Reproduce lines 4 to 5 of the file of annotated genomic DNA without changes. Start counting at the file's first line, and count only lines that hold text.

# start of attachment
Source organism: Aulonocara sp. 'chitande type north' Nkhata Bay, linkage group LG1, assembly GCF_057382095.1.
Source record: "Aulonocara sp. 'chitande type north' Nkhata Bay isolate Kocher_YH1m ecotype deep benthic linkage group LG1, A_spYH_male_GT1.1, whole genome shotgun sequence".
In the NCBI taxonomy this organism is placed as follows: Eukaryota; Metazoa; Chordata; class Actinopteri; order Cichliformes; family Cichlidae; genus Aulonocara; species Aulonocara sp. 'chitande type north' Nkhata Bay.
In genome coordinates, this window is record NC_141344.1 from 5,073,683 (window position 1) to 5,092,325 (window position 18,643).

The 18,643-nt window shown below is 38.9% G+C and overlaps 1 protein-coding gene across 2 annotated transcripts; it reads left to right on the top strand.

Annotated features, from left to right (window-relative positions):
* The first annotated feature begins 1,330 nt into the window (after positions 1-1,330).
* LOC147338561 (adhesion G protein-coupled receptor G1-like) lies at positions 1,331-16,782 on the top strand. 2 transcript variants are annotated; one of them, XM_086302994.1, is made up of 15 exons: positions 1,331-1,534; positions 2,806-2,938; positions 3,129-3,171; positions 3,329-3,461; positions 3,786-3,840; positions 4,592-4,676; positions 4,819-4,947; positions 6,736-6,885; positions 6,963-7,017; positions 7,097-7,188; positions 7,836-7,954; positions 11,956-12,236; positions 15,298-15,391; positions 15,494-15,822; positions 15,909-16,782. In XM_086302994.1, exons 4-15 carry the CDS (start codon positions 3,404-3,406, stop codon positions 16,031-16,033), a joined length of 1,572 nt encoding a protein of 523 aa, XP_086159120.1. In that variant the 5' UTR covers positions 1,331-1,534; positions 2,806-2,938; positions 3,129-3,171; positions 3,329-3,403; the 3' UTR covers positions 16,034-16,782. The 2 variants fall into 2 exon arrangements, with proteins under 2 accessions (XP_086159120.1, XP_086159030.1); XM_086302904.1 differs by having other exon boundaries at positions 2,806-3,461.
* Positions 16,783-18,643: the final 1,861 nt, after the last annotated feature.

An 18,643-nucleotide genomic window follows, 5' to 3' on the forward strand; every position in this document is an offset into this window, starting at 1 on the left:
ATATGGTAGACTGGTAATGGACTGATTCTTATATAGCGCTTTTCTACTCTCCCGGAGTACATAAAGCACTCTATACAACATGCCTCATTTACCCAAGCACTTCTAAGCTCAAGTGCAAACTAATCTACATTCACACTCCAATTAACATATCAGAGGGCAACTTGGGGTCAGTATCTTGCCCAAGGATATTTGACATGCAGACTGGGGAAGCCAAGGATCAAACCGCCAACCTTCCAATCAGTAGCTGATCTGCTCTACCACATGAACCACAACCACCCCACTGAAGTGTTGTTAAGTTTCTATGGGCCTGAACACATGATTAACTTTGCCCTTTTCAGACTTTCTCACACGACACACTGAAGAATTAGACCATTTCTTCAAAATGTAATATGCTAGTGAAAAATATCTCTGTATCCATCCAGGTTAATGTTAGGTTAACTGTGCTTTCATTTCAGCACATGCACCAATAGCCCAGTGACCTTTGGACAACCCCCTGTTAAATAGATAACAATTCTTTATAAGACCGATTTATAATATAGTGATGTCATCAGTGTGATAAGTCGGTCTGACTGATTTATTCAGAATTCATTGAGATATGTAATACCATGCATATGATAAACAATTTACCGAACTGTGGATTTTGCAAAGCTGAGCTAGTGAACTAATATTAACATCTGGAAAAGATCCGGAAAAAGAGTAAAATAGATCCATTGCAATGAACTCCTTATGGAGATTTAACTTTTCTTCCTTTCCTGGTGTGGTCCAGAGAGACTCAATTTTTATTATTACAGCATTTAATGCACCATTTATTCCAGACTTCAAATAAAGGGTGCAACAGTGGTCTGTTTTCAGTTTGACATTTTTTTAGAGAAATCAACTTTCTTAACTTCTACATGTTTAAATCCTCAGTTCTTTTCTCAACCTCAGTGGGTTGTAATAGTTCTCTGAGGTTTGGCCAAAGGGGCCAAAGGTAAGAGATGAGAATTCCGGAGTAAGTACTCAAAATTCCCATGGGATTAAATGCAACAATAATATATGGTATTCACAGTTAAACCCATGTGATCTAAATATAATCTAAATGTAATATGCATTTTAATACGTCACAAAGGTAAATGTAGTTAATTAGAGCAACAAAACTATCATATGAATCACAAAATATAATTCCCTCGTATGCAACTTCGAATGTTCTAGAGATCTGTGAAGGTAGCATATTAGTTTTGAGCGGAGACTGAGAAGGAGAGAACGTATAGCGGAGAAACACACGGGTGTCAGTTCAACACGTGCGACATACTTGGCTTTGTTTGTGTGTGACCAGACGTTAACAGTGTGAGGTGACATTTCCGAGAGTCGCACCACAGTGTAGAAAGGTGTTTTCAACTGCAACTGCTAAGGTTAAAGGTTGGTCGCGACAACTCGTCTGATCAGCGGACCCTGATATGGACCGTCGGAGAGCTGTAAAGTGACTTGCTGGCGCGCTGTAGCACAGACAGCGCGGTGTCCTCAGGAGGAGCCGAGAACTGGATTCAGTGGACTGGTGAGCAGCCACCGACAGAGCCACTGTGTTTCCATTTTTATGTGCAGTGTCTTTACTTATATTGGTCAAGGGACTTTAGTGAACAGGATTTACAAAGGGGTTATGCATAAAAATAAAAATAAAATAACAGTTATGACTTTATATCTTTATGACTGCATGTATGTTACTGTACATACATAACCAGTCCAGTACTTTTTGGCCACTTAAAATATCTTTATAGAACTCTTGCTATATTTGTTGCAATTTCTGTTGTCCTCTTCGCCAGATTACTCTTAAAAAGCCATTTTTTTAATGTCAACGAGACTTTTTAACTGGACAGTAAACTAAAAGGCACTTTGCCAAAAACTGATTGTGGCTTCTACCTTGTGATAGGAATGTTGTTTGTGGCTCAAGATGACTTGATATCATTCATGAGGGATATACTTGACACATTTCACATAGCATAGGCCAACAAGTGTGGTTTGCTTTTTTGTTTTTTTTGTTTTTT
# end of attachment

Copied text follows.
In genome coordinates, this window is record NC_141344.1 from 5,073,683 (window position 1) to 5,092,325 (window position 18,643).

The 18,643-nt window shown below is 38.9% G+C and overlaps 1 protein-coding gene across 2 annotated transcripts; it reads left to right on the top strand.